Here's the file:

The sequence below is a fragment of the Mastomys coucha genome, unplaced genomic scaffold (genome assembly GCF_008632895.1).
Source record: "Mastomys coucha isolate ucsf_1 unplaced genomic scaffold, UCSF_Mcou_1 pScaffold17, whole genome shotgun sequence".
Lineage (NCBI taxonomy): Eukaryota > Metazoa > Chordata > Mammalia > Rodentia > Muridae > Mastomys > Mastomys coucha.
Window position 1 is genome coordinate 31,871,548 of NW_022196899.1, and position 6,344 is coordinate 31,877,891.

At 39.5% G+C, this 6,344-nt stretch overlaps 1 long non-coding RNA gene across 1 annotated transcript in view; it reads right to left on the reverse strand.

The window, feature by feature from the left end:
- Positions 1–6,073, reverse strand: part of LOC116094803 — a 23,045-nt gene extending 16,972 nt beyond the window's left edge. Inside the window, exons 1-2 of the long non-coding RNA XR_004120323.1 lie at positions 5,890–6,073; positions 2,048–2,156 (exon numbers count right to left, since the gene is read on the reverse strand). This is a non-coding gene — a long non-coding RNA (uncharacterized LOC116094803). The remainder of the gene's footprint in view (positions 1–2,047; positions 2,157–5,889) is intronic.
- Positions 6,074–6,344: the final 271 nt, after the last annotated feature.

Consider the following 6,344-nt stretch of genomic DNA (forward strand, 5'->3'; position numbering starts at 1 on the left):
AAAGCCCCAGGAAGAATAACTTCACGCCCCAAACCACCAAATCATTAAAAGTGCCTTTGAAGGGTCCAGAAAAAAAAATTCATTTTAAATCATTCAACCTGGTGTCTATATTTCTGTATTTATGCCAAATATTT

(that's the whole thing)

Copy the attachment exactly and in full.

The sequence below is a fragment of the Mastomys coucha genome, unplaced genomic scaffold (genome assembly GCF_008632895.1).
Source record: "Mastomys coucha isolate ucsf_1 unplaced genomic scaffold, UCSF_Mcou_1 pScaffold17, whole genome shotgun sequence".
Lineage (NCBI taxonomy): Eukaryota > Metazoa > Chordata > Mammalia > Rodentia > Muridae > Mastomys > Mastomys coucha.
Window position 1 is genome coordinate 31,871,548 of NW_022196899.1, and position 6,344 is coordinate 31,877,891.

At 39.5% G+C, this 6,344-nt stretch overlaps 1 long non-coding RNA gene across 1 annotated transcript in view; it reads right to left on the reverse strand.

The window, feature by feature from the left end:
- Positions 1–6,073, reverse strand: part of LOC116094803 — a 23,045-nt gene extending 16,972 nt beyond the window's left edge. Inside the window, exons 1-2 of the long non-coding RNA XR_004120323.1 lie at positions 5,890–6,073; positions 2,048–2,156 (exon numbers count right to left, since the gene is read on the reverse strand). This is a non-coding gene — a long non-coding RNA (uncharacterized LOC116094803). The remainder of the gene's footprint in view (positions 1–2,047; positions 2,157–5,889) is intronic.
- Positions 6,074–6,344: the final 271 nt, after the last annotated feature.

Consider the following 6,344-nt stretch of genomic DNA (forward strand, 5'->3'; position numbering starts at 1 on the left):
AAAGCCCCAGGAAGAATAACTTCACGCCCCAAACCACCAAATCATTAAAAGTGCCTTTGAAGGGTCCAGAAAAAAAAATTCATTTTAAATCATTCAACCTGGTGTCTATATTTCTGTATTTATGCCAAATATTT